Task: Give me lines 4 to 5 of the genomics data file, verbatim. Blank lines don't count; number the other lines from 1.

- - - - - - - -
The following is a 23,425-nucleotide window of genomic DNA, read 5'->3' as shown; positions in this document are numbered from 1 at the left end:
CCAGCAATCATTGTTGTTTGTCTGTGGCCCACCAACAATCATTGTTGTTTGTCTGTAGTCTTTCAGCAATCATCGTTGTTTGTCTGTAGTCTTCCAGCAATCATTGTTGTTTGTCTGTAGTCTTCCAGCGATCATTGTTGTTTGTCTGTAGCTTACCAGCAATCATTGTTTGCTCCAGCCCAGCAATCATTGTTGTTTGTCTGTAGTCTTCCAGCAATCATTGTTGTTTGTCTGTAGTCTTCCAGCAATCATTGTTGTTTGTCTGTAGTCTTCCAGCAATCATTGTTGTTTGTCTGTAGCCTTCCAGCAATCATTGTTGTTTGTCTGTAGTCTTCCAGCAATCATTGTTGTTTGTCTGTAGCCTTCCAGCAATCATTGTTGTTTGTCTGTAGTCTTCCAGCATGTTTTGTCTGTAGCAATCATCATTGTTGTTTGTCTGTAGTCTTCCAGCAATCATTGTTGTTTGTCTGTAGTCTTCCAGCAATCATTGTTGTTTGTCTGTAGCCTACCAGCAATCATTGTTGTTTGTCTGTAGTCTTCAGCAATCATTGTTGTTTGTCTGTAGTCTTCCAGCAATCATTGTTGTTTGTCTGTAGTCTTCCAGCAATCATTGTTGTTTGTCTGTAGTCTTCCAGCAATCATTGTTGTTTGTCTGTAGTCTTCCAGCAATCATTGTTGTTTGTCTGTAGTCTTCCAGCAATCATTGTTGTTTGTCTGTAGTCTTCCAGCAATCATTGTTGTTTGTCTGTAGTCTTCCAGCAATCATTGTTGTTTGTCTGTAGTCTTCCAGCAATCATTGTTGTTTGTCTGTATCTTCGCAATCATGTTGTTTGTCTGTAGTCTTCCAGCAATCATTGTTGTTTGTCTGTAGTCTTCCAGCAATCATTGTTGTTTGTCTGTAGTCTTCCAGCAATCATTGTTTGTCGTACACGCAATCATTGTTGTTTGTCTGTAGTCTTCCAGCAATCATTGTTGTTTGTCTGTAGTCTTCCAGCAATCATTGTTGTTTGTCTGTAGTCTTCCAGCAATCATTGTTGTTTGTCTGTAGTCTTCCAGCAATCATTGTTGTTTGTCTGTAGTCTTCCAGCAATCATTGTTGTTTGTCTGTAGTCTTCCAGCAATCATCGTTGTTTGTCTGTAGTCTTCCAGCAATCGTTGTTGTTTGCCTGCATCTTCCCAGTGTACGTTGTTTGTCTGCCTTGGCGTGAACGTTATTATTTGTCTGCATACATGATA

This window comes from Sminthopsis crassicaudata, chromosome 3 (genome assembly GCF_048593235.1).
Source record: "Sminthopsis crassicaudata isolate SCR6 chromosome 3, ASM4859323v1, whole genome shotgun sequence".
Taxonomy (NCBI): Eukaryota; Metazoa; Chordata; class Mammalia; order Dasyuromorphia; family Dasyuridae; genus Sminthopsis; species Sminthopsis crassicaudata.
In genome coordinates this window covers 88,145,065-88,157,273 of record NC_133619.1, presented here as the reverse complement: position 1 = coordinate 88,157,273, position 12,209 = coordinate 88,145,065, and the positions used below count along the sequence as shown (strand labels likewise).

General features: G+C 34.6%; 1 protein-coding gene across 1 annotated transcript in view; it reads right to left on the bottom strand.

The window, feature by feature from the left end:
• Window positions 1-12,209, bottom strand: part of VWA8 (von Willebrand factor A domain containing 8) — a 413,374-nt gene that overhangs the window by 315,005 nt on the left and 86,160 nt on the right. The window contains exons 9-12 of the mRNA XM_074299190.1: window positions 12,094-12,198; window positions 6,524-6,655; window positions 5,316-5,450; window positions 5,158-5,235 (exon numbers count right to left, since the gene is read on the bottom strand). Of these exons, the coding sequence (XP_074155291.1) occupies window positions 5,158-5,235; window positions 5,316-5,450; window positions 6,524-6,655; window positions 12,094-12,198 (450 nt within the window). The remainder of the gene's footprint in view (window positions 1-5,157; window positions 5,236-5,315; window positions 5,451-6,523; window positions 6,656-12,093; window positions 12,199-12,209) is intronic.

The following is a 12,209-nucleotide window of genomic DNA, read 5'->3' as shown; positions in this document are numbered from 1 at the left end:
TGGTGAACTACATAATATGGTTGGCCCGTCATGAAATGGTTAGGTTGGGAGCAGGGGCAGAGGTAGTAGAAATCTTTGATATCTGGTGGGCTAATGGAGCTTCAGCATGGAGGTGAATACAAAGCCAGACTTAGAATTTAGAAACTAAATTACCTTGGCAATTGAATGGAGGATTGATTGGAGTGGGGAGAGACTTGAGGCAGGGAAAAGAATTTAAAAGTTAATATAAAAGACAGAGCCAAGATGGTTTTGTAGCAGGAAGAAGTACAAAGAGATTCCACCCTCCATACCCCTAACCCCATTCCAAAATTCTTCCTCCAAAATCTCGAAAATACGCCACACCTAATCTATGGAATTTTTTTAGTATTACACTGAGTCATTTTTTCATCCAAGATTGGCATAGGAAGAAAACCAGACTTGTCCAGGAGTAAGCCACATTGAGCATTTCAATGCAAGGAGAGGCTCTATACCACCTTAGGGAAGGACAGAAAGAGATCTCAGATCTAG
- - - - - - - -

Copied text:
Source record: "Sminthopsis crassicaudata isolate SCR6 chromosome 3, ASM4859323v1, whole genome shotgun sequence".
Taxonomy (NCBI): Eukaryota; Metazoa; Chordata; class Mammalia; order Dasyuromorphia; family Dasyuridae; genus Sminthopsis; species Sminthopsis crassicaudata.